Did manipulators use Apple stock to cause the markets’ May 6th ‘Flash Crash?’

Supreme Studio Makeover from MacMall.com “I’m fascinated by the rapid decline and complete recovery that took place in less than 15 minutes… on May 6, 2010 coined the ‘flash crash,'” David Waggoner writes for Minyanville.

“Look at market percent of Apple. Apple stock weighs in at 19% of the NASDAQ-100 index. This isn’t an error. Now look at how much Apple dropped on May 6. I show the calculated impact that Apple alone had on the NASDAQ-100 that day. This is more than a red flag; this is a smoking gun. It could very likely be the spark that ignited the fire that brought down the house,” Waggoner writes. “Using ratio analysis on one-minute charts, [I’ll show] that NASDAQ-100 stocks likely led prices down on May 6, 2010. [I’ll then show] how Apple’s extreme market percent of the NASDAQ-100 leveraged into a significant drop in the NASDAQ-100 and probably precipitated the ‘flash crash.'”

“What I’m unable to show is why Apple dropped 23%. The SEC should immediately study the trades of Apple on May 6. If a large trader(s) precipitated the market crash on May 6, Apple was the vehicle,” Waggoner writes. “I think the confluence of economic activity, market forces, and trading functionality thesis should be moved to the back burner, and a market manipulation thesis should be moved to the front-burner in the investigation.”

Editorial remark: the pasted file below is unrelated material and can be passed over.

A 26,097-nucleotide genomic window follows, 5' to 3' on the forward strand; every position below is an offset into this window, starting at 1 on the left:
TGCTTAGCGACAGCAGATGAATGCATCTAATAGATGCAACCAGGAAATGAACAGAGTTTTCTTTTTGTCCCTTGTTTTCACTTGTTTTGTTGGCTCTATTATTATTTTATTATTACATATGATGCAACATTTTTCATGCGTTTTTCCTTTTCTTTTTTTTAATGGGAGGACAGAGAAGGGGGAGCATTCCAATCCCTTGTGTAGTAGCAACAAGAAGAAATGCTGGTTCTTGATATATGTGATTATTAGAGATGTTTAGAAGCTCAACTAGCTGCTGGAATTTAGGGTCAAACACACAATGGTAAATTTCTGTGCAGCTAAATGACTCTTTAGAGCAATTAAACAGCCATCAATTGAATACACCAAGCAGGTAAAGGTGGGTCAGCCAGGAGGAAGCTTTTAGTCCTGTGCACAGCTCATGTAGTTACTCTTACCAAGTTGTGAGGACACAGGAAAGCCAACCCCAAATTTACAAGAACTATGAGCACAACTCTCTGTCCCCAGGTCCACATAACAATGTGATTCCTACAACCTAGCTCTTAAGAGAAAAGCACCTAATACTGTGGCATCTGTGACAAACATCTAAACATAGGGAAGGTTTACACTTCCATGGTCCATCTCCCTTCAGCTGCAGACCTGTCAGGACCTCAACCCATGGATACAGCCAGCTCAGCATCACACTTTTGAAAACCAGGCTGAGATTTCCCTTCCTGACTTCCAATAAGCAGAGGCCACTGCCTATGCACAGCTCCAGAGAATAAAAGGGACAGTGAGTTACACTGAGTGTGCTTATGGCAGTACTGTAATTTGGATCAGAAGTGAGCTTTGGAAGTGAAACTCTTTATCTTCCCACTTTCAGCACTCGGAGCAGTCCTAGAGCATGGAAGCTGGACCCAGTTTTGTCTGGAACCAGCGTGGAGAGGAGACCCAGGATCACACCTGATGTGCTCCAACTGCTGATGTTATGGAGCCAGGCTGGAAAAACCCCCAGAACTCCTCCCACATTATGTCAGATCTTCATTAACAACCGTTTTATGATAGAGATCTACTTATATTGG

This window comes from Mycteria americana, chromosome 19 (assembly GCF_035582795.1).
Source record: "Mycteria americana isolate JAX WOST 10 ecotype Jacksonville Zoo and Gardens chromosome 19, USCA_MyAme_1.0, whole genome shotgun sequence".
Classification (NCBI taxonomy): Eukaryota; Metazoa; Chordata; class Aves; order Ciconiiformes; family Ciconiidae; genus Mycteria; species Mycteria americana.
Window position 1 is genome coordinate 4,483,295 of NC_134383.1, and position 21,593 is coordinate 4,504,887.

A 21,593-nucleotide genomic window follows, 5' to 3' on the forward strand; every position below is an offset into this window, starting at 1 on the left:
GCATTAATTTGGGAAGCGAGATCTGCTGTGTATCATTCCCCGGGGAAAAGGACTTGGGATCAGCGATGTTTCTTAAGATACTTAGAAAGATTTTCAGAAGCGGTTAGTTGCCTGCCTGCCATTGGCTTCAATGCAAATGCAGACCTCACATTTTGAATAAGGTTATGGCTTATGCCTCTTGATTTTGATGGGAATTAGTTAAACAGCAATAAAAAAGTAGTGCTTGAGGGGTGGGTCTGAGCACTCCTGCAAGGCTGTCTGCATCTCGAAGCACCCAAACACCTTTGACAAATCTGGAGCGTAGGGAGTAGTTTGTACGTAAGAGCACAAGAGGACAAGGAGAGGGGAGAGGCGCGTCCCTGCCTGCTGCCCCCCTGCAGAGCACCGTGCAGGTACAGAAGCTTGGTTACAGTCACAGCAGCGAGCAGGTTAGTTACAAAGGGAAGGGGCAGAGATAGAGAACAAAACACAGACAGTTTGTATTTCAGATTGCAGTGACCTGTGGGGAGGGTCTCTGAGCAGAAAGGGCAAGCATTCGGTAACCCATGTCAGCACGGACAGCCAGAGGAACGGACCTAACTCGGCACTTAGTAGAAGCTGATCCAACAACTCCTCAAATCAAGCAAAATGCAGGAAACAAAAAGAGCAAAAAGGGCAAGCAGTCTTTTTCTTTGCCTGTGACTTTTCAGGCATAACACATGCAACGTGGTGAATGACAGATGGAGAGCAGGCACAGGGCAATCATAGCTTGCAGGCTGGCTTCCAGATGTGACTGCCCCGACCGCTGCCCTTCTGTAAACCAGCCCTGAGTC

Full article here.

[Thanks to MacDailyNews Reader “Snow Leopard” for the heads up.]


  1. Accenture stock dropped over 90% – down to a couple of pennies. This places that stock closer to the center of the “fault” than AAPL, which still retained most of its value. The biggest loser – percentage wise – is either THE starting point or close to it.

    MW = usually

  2. I think Bill Gates told Steve Ballmer that he had to sell his Apple stock if he was going to still be Microsoft’s CEO. Then Bill Gates bought all the Apple shares the he got Steve to dump.

    Even Bill Gates knows that Steve Ballmer isn’t the sharpest crayon in the box.

  3. The smartest thing Facebook ever did was not go public.

    Mutual funds, stocks and any worthless paper the banks conjure up are all BS. Pay down your debts and save for retirement later.

    It’s really a shame the banks didn’t collapse. We really need those bastards taken down and the financial system rebuilt.

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